Is it bad to use makeup remover wipes to clean your face?


Makeup remover wipes are helpful but not a replacement for face wash.
Makeup remover wipes are helpful but not a replacement for face wash.
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We all know how important it is to wash your face before you hit the hay, but sometimes the task can be surprisingly hard after a long day or late night out. Luckily, you've got a packet of pre-moistened face wipes stashed in your bedside table. Maybe they're designed for makeup removal only, or maybe they're described as an alternative to regular cleansers. Is it okay to swipe one across your face rather than soaping up properly at the sink?

In a pinch, yes. Think of all the things you come in contact with on a daily basis. Do you really want them wreaking havoc on your skin? Your skin can't breathe and regenerate under a day's worth of makeup, sunscreen, bacteria, dirt, pollution and oil. This layer of grime can lead to clogged pores, acne flare-ups and collagen breakdown, which causes fine lines over time [source: Kitchens]. So if you can muster the energy to freshen up with a makeup remover or facial cleansing wipe, that's a whole lot better than doing nothing at all [source: Wu].

Still, you should make this practice the exception and not the rule. Facial wipes do a decent job of dissolving makeup, including waterproof mascara, but they don't pack the deep cleaning punch of regular cleansers [source: Way]. By gently scrubbing your face and rinsing with water, you'll remove any last traces of cosmetics, dirt and dead skin cells. Also, when you use a facial wipe but don't rinse afterward, there's a chance that the lingering chemicals and fragrances could cause an allergic reaction while you catch some z's [source: Fryxell].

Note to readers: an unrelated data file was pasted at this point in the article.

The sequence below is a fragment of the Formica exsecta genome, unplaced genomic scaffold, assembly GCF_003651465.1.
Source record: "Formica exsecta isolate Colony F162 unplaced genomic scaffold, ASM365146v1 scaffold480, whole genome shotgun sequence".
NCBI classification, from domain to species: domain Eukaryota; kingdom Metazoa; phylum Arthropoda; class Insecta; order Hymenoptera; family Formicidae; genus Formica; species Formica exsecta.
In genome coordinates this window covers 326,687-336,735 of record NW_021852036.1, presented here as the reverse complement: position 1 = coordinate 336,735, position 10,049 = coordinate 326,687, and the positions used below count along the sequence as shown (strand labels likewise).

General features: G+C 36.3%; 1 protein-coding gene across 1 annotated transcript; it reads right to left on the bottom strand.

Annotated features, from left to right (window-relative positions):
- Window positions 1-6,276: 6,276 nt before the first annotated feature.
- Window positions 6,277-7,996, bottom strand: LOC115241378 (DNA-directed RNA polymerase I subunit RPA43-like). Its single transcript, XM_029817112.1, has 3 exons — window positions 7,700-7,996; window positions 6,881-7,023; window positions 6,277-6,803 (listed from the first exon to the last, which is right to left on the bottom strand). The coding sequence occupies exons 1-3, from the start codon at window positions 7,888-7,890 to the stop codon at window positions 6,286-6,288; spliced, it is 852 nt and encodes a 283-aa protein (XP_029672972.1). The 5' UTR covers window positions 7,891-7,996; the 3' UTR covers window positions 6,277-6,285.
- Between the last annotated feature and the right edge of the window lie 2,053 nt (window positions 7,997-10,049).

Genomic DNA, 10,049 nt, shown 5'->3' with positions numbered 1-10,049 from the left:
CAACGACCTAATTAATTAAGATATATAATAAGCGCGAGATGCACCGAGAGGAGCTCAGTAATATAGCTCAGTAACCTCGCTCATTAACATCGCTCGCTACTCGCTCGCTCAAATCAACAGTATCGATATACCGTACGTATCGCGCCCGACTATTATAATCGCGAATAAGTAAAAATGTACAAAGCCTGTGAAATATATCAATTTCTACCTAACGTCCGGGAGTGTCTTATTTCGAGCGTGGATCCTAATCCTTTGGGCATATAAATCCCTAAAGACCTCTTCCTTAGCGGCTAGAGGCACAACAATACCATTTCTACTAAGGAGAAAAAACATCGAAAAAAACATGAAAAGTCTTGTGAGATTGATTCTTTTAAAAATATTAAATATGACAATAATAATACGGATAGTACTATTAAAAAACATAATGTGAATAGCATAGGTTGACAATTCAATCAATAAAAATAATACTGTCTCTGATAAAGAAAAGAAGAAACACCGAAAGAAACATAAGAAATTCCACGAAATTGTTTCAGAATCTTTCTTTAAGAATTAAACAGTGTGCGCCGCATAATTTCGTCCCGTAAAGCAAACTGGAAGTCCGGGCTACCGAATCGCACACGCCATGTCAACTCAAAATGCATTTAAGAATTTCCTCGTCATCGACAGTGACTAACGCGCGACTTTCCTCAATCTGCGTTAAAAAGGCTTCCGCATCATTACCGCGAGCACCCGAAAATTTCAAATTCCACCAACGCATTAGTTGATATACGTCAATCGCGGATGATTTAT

For best results, use a wipe to thoroughly remove makeup before completing your routine with a rinse-off face wash. Your skin will emerge fully cleansed and ready to absorb any nighttime treatments you use, such as anti-aging creams or acne medication [source: Fryxell]. Just be sure to choose appropriate wipes and cleansers for your skin type. For instance, textured wipes can help loosen blackheads, while smooth wipes go easier on delicate or sensitive skin [source: Wu].

Besides the rare late or lazy night, other occasions may call for a quick cleanup with a facial wipe. For instance, wipes can come in handy for banishing excess oil on the go or removing sweat after a workout. Always remember to reapply your sunscreen after using a wipe if you're planning to spend more time outdoors [source: People].

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Sources

  • Fryxell, Anna. "Can I Use Makeup Remover Wipes Instead of Cleanser?" NewBeauty. December 12, 2012. (August 20, 2013) http://www.newbeauty.com/blog/dailybeauty/6946-can-i-use-makeup-remover-wipes-instead-of-cleanser/
  • Kitchens, Simone. "Is It Really That Bad to Sleep in Makeup? Dermatologists Tell Us the Truth." Huffington Post. December 18, 2012. (August 20, 2013)
  • People. "Summer Beauty Must-Have: Cleansing Wipes." May 30, 2007. (August 20, 2013) http://stylenews.peoplestylewatch.com/2007/05/30/bright-beauty-i/
  • http://www.huffingtonpost.com/2012/12/18/sleep-in-makeup_n_2289084.html
  • Way, Gina. "Q&A: Do Wipes or Face Cleansers Work Better?" New York Magazine. December 14, 2012. (August 20, 2013) http://nymag.com/thecut/2012/12/qa-do-wipes-or-face-cleansers-work-better.html
  • Wu, Jennifer. "Using a Facial Wipe Instead of Washing Your Face." Everyday Health. August 5, 2009. (August 20, 2013) http://www.everydayhealth.com/health-report/skin-beauty-specialist/using-a-facial-wipe-instead-of-washing-your-face.aspx

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